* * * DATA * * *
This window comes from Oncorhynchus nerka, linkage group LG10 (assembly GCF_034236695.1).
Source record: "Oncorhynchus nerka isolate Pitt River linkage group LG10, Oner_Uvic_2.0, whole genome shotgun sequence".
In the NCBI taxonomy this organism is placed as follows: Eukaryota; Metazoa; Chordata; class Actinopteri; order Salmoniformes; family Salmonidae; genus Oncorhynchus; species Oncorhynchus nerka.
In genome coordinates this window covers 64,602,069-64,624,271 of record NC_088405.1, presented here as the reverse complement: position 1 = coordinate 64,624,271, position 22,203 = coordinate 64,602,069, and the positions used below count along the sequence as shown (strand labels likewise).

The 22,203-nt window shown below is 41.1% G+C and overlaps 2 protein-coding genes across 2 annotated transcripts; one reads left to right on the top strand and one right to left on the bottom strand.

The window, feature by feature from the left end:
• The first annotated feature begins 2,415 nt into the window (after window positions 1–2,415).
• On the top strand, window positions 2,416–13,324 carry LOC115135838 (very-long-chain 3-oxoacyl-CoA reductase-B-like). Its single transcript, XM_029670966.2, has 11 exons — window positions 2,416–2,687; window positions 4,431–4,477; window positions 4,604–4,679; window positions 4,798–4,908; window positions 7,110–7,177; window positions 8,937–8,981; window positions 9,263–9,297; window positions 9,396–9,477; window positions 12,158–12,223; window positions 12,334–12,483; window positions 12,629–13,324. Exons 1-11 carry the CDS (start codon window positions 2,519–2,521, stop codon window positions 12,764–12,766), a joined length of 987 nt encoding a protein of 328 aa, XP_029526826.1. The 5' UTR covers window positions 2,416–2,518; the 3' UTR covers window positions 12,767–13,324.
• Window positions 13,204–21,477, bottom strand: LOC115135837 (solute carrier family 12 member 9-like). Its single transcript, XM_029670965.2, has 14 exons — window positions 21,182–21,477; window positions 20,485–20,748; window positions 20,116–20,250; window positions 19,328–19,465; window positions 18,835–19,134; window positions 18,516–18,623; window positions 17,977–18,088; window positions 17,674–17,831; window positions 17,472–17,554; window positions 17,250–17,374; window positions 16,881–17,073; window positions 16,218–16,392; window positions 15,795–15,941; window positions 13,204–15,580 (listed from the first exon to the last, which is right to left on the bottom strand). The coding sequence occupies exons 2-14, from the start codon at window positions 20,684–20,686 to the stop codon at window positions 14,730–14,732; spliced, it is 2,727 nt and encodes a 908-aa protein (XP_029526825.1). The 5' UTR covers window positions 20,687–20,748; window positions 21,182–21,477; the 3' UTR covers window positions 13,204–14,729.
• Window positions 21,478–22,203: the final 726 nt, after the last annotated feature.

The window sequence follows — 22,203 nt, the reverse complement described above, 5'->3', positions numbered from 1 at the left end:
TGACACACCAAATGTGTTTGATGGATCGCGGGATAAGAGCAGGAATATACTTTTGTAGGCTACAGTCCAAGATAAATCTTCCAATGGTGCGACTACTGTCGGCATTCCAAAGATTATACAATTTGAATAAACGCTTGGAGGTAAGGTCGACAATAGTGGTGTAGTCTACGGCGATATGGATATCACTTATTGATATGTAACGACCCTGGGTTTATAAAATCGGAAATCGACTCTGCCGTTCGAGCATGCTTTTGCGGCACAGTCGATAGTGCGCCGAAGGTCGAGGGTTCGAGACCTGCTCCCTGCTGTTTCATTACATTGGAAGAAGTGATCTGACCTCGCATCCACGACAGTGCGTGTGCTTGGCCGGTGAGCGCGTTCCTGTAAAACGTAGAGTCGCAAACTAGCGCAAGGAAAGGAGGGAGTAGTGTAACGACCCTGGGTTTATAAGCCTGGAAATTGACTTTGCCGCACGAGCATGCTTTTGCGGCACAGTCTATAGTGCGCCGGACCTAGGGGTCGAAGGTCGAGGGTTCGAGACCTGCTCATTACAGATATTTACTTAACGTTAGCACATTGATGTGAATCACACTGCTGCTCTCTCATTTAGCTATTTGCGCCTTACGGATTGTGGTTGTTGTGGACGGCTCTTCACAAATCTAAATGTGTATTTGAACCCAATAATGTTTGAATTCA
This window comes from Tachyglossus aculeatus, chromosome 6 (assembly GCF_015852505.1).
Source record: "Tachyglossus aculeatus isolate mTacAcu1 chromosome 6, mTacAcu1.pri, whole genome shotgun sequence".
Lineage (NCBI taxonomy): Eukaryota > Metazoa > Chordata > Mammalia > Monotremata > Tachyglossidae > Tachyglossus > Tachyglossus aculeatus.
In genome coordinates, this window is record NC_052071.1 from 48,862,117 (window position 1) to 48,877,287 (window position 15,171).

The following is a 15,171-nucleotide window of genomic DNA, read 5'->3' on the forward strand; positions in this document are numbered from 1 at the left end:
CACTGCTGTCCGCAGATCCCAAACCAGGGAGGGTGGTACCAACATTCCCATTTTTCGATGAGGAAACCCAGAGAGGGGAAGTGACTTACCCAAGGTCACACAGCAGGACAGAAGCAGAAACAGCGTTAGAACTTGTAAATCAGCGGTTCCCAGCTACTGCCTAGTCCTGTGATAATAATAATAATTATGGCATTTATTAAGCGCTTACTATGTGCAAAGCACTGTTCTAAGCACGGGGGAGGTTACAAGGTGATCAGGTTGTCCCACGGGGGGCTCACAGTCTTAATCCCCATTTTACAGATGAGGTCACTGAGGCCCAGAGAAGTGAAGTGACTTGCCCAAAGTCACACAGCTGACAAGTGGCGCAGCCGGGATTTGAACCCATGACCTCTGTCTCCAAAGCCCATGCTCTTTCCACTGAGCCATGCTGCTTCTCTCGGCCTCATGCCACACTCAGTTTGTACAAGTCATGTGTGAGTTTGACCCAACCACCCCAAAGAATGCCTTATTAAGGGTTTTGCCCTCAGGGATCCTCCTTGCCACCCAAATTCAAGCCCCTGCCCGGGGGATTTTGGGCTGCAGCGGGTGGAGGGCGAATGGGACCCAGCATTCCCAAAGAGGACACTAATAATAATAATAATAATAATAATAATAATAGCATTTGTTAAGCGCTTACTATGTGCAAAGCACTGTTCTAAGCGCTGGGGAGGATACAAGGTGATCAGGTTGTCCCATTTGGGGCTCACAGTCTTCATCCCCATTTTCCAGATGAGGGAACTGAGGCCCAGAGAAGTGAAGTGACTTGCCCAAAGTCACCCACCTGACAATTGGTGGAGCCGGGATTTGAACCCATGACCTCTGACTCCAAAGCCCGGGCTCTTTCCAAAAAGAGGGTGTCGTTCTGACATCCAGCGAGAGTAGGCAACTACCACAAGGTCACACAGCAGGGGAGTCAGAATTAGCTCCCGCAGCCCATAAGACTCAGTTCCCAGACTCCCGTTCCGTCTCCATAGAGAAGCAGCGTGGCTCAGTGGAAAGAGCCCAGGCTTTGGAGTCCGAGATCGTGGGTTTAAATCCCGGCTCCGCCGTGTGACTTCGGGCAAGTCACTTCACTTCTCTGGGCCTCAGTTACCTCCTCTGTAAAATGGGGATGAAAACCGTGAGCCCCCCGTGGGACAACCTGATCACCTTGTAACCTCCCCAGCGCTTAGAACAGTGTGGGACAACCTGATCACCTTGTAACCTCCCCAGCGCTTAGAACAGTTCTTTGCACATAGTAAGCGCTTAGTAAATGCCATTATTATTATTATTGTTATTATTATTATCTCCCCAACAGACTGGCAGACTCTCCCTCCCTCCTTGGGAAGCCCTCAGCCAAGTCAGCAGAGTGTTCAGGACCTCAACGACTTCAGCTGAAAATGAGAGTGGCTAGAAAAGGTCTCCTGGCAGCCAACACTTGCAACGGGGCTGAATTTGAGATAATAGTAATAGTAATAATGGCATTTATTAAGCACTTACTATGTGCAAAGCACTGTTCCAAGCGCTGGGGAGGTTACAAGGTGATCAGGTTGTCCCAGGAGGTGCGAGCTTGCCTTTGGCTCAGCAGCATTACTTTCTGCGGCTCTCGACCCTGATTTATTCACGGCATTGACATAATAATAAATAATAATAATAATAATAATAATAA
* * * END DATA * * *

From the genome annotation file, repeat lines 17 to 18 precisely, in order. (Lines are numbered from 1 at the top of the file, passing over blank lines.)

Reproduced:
The following is a 15,171-nucleotide window of genomic DNA, read 5'->3' on the forward strand; positions in this document are numbered from 1 at the left end:
CACTGCTGTCCGCAGATCCCAAACCAGGGAGGGTGGTACCAACATTCCCATTTTTCGATGAGGAAACCCAGAGAGGGGAAGTGACTTACCCAAGGTCACACAGCAGGACAGAAGCAGAAACAGCGTTAGAACTTGTAAATCAGCGGTTCCCAGCTACTGCCTAGTCCTGTGATAATAATAATAATTATGGCATTTATTAAGCGCTTACTATGTGCAAAGCACTGTTCTAAGCACGGGGGAGGTTACAAGGTGATCAGGTTGTCCCACGGGGGGCTCACAGTCTTAATCCCCATTTTACAGATGAGGTCACTGAGGCCCAGAGAAGTGAAGTGACTTGCCCAAAGTCACACAGCTGACAAGTGGCGCAGCCGGGATTTGAACCCATGACCTCTGTCTCCAAAGCCCATGCTCTTTCCACTGAGCCATGCTGCTTCTCTCGGCCTCATGCCACACTCAGTTTGTACAAGTCATGTGTGAGTTTGACCCAACCACCCCAAAGAATGCCTTATTAAGGGTTTTGCCCTCAGGGATCCTCCTTGCCACCCAAATTCAAGCCCCTGCCCGGGGGATTTTGGGCTGCAGCGGGTGGAGGGCGAATGGGACCCAGCATTCCCAAAGAGGACACTAATAATAATAATAATAATAATAATAATAATAGCATTTGTTAAGCGCTTACTATGTGCAAAGCACTGTTCTAAGCGCTGGGGAGGATACAAGGTGATCAGGTTGTCCCATTTGGGGCTCACAGTCTTCATCCCCATTTTCCAGATGAGGGAACTGAGGCCCAGAGAAGTGAAGTGACTTGCCCAAAGTCACCCACCTGACAATTGGTGGAGCCGGGATTTGAACCCATGACCTCTGACTCCAAAGCCCGGGCTCTTTCCAAAAAGAGGGTGTCGTTCTGACATCCAGCGAGAGTAGGCAACTACCACAAGGTCACACAGCAGGGGAGTCAGAATTAGCTCCCGCAGCCCATAAGACTCAGTTCCCAGACTCCCGTTCCGTCTCCATAGAGAAGCAGCGTGGCTCAGTGGAAAGAGCCCAGGCTTTGGAGTCCGAGATCGTGGGTTTAAATCCCGGCTCCGCCGTGTGACTTCGGGCAAGTCACTTCACTTCTCTGGGCCTCAGTTACCTCCTCTGTAAAATGGGGATGAAAACCGTGAGCCCCCCGTGGGACAACCTGATCACCTTGTAACCTCCCCAGCGCTTAGAACAGTGTGGGACAACCTGATCACCTTGTAACCTCCCCAGCGCTTAGAACAGTTCTTTGCACATAGTAAGCGCTTAGTAAATGCCATTATTATTATTATTGTTATTATTATTATCTCCCCAACAGACTGGCAGACTCTCCCTCCCTCCTTGGGAAGCCCTCAGCCAAGTCAGCAGAGTGTTCAGGACCTCAACGACTTCAGCTGAAAATGAGAGTGGCTAGAAAAGGTCTCCTGGCAGCCAACACTTGCAACGGGGCTGAATTTGAGATAATAGTAATAGTAATAATGGCATTTATTAAGCACTTACTATGTGCAAAGCACTGTTCCAAGCGCTGGGGAGGTTACAAGGTGATCAGGTTGTCCCAGGAGGTGCGAGCTTGCCTTTGGCTCAGCAGCATTACTTTCTGCGGCTCTCGACCCTGATTTATTCACGGCATTGACATAATAATAAATAATAATAATAATAATAATAATAA